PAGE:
A spring wobble in Scottish rental prices

May 27, 2012

Landlord Information

A BBC news report* has indicated that, to the surprise of some, surveys show that rental rates have declined over recent months in the centre of Edinburgh.

This is highly unusual as Edinburgh, along with London, is normally regarded as being a relatively safe bet for ongoing high rental income levels.  Historically the Scottish legal establishment, the Scottish Office and major financial companies with their headquarters in city, have all ensured high property prices and a lucrative rental marketplace.

This process has often insulated Edinburgh from the price reductions that have hit other parts of the UK during previous financial crises – and that insulation looked even more secure as the new Scottish parliament was established in the city some years ago.

The reductions in average rental prices has therefore come as a bit of a shock, particularly when it appears to be going against the trends in some other parts of the UK – including Edinburgh’s west coast rival of Glasgow.

The report attributes this reduction to a glut of effectively unsaleable property in Edinburgh.  It seems as if increasing numbers of private owners, frustrated at their inability to sell their properties for the price they want, are being driven to move into the business of becoming de facto landlords.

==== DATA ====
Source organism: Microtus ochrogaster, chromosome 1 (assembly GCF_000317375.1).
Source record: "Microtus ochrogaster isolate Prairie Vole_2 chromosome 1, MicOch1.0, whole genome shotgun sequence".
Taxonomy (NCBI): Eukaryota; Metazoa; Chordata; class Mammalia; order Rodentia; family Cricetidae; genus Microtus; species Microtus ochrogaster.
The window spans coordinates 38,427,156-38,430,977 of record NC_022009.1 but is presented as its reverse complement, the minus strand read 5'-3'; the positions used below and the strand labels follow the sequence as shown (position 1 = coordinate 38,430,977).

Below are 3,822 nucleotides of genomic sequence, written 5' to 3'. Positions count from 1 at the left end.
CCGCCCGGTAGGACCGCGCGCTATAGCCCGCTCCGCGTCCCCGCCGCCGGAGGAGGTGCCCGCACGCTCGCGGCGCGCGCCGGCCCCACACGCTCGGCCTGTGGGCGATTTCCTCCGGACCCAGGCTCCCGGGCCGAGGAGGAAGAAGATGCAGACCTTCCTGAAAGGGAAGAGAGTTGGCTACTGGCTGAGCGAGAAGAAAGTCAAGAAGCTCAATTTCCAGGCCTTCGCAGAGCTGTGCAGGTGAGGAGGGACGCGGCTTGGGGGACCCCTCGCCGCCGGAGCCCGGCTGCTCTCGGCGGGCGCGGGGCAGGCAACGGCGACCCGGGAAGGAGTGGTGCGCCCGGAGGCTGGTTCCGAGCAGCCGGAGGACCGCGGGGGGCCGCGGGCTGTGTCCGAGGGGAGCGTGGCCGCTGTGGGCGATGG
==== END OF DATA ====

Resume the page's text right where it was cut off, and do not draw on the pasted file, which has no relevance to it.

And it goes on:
Yet some sources have been pointing out for sometime that there would very possibly be a knock-on effect on the rentals market and rental rates, if the property market itself remained sluggish or even still retreating in some areas.

It doesn’t require too much a leap of the imagination to see that some vendors, desperate to move on but unable to do so, would not sit indefinitely trying to sell their property but would need to start trying to obtain income from it somehow – i.e. letting it and hopefully remembering that they’ll need a let property insurance quote in the process.

It isn’t immediately obvious why this problem should be restricted to Edinburgh and it may simply be the case that Edinburgh is one of the first locations to be affected due to its historically very high property prices compared to other UK locations outside of central London.

Landlords will be watching this position with interest and may regard it as yet another indication that the economy continues to look both vulnerable and fragile.





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